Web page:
And so, I try to stay true to what I know while listening to the opposite views of others. More and more citizens are losing themselves in a world built on fear and hate, where tolerance for difference is tissue paper thin, and their understanding of security is based on striking out against others.
As I witness the racism, sexism, xenophobia, and unprocessed anger that is being unleashed, I fear that our isolation and self-interest, as a government and a people, have poked and stirred the darker angels of our nature. Now, we are forced to take our turn in facing the ever-present challenge: to give in to fear or to empower each other to be brave enough to love, brave enough to discover and accept that we are each other.
It seems the need to reanimate a true sense of community is more important than ever. Under all our differences, our capacity to behold, hold, and repair what we have in common is part of a kinship that goes back to prehistoric clans that survived the elements by caring for each other. We need to recover and extend that kinship of care. I hope my book is a contribution to the reawakening of our common humanity and our common capacity.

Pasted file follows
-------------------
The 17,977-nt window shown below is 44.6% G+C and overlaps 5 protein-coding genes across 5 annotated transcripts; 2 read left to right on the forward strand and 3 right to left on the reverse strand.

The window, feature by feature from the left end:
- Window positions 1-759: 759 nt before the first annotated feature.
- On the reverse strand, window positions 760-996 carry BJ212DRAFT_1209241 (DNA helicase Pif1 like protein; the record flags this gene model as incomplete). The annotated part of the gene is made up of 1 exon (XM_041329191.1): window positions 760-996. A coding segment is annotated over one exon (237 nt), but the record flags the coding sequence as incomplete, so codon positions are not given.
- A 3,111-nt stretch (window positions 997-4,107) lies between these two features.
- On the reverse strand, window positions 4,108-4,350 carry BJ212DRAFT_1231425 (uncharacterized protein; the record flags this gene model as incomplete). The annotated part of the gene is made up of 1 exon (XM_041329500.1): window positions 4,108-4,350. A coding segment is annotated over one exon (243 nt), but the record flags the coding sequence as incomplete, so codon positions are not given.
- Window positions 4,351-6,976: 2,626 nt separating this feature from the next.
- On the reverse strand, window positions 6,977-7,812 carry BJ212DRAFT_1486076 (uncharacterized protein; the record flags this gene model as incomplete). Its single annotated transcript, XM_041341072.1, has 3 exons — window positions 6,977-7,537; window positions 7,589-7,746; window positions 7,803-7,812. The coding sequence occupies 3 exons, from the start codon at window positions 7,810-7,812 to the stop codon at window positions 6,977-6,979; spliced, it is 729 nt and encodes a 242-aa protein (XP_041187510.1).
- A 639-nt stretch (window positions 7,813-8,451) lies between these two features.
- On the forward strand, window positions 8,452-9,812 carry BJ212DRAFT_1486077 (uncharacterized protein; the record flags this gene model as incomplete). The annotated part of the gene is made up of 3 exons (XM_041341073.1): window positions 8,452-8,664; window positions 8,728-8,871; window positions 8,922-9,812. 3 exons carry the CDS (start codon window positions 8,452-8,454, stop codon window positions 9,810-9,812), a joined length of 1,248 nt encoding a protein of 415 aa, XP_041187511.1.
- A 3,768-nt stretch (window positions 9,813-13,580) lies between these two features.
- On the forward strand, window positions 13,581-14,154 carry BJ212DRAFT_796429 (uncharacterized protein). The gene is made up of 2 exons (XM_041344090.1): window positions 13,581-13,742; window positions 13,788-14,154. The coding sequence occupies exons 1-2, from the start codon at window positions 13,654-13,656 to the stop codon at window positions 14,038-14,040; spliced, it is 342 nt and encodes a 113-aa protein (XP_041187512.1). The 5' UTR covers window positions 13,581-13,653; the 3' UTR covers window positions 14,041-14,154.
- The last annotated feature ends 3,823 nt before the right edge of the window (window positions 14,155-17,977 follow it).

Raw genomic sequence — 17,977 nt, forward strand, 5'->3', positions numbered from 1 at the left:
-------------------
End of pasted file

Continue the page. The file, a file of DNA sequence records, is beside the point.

QUESTION: Would you share a story or two from the book?
MARK NEPO: Yes, here are two. In the first, Elie Wiesel recalls the Holocaust death march he and thousands were forced to make in the ice and snow of the eastern European night; forced to run barefoot for hours toward Buchenwald. In anticipation of the Allied forces, the SS butted and pistol-whipped the emaciated prisoners on and on. Anyone who slowed or stopped was trampled. Those who fell were shot. In the midst of this hell, a poor soul near Wiesel stumbled to the hard ground. Others nearby fell on top of him. But why? Because they knew he would be killed? Because without thinking they hoped that the SS wouldn’t know which of them to shoot? Because some in their exhaustion were ready to surrender their broken lives to keep the bullet from ending his life? There was too much chaos in the air. The guards just beat them all till they got to their feet.